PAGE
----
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Leadership Starts with Ownership

In Boundaries for Leaders by Dr. Henry Cloud.  He sets up the primary challenge that all leaders face at one point or another.

“There are a lot of ways to get there.  The real problem is getting the people to do what it takes to make the plan work.  That is where you win or lose. It’s always about the people… Ultimately, leadership is about turning a vision into reality; it’s about producing real results in the real world.  And that is only done through people doing what it takes to make it happen.”   
 Most leaders understand that in order for the vision to become a reality we need to bring people to a place where they are committed to the vision; where they embrace it and embody it.The real problem for leaders, and the place that many of us get stuck is when we look around at our organizations and we realize that people are not committed to the vision; they don’t embrace it or embody it.  In fact, they may not even be able to articulate it.  Then what?  What do we do now?

It can be a challenging and frustrating time for leaders.  The natural tendency for most leaders is to start looking for answers.  It’s also natural (or at least tempting) to start looking for answers “out there”… among the people.   Before you do, allow yourself to take a quick look in the mirror.


Q
: “Who’s the leader?  Who’s in charge of the culture?  Who is in charge of the way that it’s working?”
A: “I am…  I’m ridiculously in charge.  I’m going to get what I build or what I allow.  Everything that exits in this organization exist either because I created it or because allowed it.”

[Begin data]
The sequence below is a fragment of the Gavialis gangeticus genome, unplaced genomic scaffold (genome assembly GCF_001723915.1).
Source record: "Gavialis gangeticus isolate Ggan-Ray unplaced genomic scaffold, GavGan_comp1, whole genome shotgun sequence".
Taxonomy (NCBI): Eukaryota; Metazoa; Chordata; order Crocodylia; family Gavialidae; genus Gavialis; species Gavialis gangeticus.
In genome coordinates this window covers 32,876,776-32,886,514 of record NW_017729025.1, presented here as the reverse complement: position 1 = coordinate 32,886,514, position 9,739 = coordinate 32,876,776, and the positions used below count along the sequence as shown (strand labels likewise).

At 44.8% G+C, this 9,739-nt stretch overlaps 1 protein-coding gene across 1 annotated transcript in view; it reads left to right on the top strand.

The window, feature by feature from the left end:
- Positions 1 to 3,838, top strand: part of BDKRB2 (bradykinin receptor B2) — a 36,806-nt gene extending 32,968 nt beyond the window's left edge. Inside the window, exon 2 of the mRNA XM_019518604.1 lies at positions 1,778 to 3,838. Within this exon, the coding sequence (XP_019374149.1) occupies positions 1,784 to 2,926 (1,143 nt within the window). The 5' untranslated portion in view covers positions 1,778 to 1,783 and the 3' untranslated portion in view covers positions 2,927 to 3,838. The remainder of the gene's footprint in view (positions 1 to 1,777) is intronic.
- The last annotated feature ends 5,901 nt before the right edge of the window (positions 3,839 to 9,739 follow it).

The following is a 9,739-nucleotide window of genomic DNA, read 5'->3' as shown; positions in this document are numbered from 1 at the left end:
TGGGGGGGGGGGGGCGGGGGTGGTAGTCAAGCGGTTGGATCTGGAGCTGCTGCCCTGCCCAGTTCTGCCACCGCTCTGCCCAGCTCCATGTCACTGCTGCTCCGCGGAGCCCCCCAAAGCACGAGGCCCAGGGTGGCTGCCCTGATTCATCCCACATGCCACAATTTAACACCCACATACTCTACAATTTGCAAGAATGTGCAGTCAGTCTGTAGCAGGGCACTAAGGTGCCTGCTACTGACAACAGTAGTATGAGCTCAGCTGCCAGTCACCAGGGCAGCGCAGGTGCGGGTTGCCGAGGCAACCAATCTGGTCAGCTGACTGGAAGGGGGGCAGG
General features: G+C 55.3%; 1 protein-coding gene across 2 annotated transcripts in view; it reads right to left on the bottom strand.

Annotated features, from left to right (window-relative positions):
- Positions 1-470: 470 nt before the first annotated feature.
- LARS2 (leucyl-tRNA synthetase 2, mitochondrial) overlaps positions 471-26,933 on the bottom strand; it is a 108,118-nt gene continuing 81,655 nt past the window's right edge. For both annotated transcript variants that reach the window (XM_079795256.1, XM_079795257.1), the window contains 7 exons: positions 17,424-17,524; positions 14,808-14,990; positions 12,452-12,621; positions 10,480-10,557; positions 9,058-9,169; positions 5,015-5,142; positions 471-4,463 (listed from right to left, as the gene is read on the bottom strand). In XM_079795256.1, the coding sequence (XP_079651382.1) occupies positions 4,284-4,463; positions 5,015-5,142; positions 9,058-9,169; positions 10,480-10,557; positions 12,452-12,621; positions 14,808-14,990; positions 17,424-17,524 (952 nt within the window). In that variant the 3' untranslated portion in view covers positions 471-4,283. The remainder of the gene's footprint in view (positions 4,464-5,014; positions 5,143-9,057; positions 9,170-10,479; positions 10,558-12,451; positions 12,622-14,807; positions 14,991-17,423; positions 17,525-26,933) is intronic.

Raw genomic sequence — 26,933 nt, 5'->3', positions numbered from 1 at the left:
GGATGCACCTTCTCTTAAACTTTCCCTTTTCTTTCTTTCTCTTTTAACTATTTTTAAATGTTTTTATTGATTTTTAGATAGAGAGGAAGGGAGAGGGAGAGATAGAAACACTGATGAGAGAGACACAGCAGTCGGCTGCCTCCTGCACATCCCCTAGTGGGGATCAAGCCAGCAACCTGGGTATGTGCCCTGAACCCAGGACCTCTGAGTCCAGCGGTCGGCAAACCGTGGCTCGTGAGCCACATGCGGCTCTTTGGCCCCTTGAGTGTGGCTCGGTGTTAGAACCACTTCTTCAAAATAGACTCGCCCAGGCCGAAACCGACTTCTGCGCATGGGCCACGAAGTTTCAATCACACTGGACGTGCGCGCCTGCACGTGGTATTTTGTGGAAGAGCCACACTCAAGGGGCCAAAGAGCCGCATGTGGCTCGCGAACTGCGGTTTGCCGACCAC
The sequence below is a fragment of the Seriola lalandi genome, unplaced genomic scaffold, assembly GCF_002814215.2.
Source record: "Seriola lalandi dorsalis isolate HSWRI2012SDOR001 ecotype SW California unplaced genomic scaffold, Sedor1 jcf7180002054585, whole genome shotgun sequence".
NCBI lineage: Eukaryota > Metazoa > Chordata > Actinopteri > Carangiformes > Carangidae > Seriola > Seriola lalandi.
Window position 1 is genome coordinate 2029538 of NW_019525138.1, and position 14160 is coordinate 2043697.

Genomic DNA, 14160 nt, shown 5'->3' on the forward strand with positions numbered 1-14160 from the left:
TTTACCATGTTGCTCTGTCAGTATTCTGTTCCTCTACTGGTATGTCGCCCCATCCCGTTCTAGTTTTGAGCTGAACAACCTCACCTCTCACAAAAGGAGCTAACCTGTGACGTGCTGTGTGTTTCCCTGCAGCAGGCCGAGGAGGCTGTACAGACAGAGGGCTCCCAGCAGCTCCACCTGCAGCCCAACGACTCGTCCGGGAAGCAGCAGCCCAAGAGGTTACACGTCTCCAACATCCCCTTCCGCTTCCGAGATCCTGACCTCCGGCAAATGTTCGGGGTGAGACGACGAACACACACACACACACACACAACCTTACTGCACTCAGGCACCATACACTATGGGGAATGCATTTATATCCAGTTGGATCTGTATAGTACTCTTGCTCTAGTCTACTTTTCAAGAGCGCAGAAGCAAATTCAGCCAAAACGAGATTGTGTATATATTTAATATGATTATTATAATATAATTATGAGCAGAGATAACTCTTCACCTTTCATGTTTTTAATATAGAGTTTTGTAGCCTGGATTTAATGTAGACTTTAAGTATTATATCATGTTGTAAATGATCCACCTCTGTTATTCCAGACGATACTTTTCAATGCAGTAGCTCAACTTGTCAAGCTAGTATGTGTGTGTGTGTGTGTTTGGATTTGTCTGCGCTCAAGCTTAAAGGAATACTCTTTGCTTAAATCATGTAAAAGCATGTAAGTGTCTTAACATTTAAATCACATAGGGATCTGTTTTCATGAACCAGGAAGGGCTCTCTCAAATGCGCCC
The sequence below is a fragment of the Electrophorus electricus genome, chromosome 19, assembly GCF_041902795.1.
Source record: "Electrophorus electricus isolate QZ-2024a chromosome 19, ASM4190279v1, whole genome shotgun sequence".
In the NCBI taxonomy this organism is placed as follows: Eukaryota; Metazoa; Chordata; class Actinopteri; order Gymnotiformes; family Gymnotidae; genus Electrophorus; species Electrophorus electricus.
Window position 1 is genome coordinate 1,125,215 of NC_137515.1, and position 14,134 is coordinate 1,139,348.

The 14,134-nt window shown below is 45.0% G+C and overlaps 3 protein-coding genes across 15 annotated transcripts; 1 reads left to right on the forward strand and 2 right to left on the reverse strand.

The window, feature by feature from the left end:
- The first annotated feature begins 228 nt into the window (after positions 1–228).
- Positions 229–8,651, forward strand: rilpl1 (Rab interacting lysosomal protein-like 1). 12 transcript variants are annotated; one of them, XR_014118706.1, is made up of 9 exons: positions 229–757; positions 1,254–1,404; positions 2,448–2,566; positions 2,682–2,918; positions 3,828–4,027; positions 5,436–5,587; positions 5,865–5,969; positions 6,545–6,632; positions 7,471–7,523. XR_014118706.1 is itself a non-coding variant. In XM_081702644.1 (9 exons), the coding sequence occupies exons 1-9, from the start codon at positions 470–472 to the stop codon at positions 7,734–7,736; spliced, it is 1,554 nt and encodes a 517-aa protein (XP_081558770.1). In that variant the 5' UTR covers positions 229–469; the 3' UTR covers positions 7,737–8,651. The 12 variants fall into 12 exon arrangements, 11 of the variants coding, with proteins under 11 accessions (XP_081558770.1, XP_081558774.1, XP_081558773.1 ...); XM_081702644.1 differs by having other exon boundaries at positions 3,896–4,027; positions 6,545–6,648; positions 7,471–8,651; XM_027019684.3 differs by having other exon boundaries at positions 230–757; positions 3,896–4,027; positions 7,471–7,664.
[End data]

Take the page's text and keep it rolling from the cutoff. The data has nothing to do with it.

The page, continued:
It’s a central principal of leadership: ownership.  If things are not going the way I’d like them to go in my organization, department (or any other place where I’m the leader) as painful as it may be, I need to look in the mirror. What that does is put the responsibility right where it belongs.  Squarely on the shoulders of the leader.

You Don’t Stop Leading – You Lead in a Different Direction

Often times what we find is that we are more responsible for what is happening (or not happening) than we would like to admit.   It’s easy to do.  We loose focus.  We lack clarity.  We’re too tired or too busy or too _______ (insert favorite excuse here).

As leaders, most of us don’t just decide one day to stop leading.   Instead, we allow ourselves over time and through circumstances to fall into any one of several leadership traps.  It’s not so much that we stop leading as that we start leading in different and often unhealthy ways.

See if you can identify with any of these leadership traps and talk about them with your mentor.

Leadership Traps

  • The Drifting Leader: You find yourself drifting from week to week without a clear sense of direction.  Just do what you’ve always done.  You can go days, weeks or months without initiating anything new.  You lack clarity. While you may have a general idea of your purpose or goal you have no plan to help you achieve it.  As a result you’re
    • filling your time with busywork
    • reacting instead of acting and allowing those you lead to set your weekly agenda